September 22, 2011

I have been looking for a simple blogging engine to host my new Codefall blog for the last couple of months. Most of the contenders required me to install application servers (e.g. PHP, Java, etc) and an SQL server on my little Linode. That didn't seem like a great use of resources.

So I wrote my own... It was very simple - it consisted of text files with a header describing the post's title and date and the post content was markdown. That worked but I really didn't want to maintain it nor did I want to add more functionality since I am spending all my waking hours working on my startup.

Then I found Octopress. It did what my simple blogging engine did but it did it well. Lots of functionality and options and a nice default theme.

And I didn't need to run any servers on my little Linode since Octopress generates a static site! I just installed the Octopress framework on my laptop, generated the blog and deployed to my Linode using rsync. Awesome, right?

I'm running Mac OS X 10.7.1 (which is a steaming pile but that's another story) - here is what I did to get Octopress up and running:

brew install ruby     # requires 1.9.2 but OS X only has 1.8.7
gem install bundler   # the "bundle" command deals with ruby dependencies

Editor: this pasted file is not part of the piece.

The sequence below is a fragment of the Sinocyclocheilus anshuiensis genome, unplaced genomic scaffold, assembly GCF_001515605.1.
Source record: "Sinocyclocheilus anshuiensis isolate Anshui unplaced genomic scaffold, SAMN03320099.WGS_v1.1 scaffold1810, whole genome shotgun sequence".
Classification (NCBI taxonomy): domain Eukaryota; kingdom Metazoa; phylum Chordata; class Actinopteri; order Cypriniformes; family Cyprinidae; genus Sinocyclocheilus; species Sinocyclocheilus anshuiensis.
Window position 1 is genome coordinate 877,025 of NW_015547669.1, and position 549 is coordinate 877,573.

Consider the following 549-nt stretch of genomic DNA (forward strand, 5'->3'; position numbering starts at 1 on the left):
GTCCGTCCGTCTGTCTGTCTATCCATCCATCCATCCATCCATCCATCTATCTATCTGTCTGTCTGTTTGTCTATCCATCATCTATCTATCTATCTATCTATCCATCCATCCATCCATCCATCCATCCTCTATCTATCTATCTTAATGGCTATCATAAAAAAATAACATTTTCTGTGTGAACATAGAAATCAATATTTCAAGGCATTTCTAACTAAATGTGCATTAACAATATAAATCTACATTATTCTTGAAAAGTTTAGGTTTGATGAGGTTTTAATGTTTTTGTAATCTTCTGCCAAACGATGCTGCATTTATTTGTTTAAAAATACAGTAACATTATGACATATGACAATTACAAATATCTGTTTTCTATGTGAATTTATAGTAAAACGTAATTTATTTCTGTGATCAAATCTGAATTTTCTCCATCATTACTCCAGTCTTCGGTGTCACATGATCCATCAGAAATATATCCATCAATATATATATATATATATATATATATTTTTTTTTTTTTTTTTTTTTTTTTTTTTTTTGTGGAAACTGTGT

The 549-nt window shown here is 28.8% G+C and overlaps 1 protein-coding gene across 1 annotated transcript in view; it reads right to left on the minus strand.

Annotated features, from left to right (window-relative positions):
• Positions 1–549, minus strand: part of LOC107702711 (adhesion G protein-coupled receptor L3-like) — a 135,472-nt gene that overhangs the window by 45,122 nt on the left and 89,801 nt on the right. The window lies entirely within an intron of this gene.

git clone git:// octopress

cd octopress
bundle install  # install octopress dependencies
rake install    # install the default theme

vi Rakefile     # change the first 2 options - ssh_user & document_root
vi _config.yml  # change the top few options as necessary

rake generate   # create the site
rake deploy     # deploy the site

This requires your OS X box to have some applications already installed (e.g. brew, git, gcc, etc).

On the server, I just added another nginx server configuration like the following example and I was finished.

server {
listen   80; ## listen for ipv4
listen   [::]:80 default ipv6only=on; ## listen for ipv6

access_log  /var/log/nginx/example.access.log;

location / {
    root   /path/to/deployed/files;

The posts are added under "source/_posts" with the format described here. The useful "rake preview" command allowed me to test my changes locally at http://localhost:4000.

Exactly the solution I was looking for.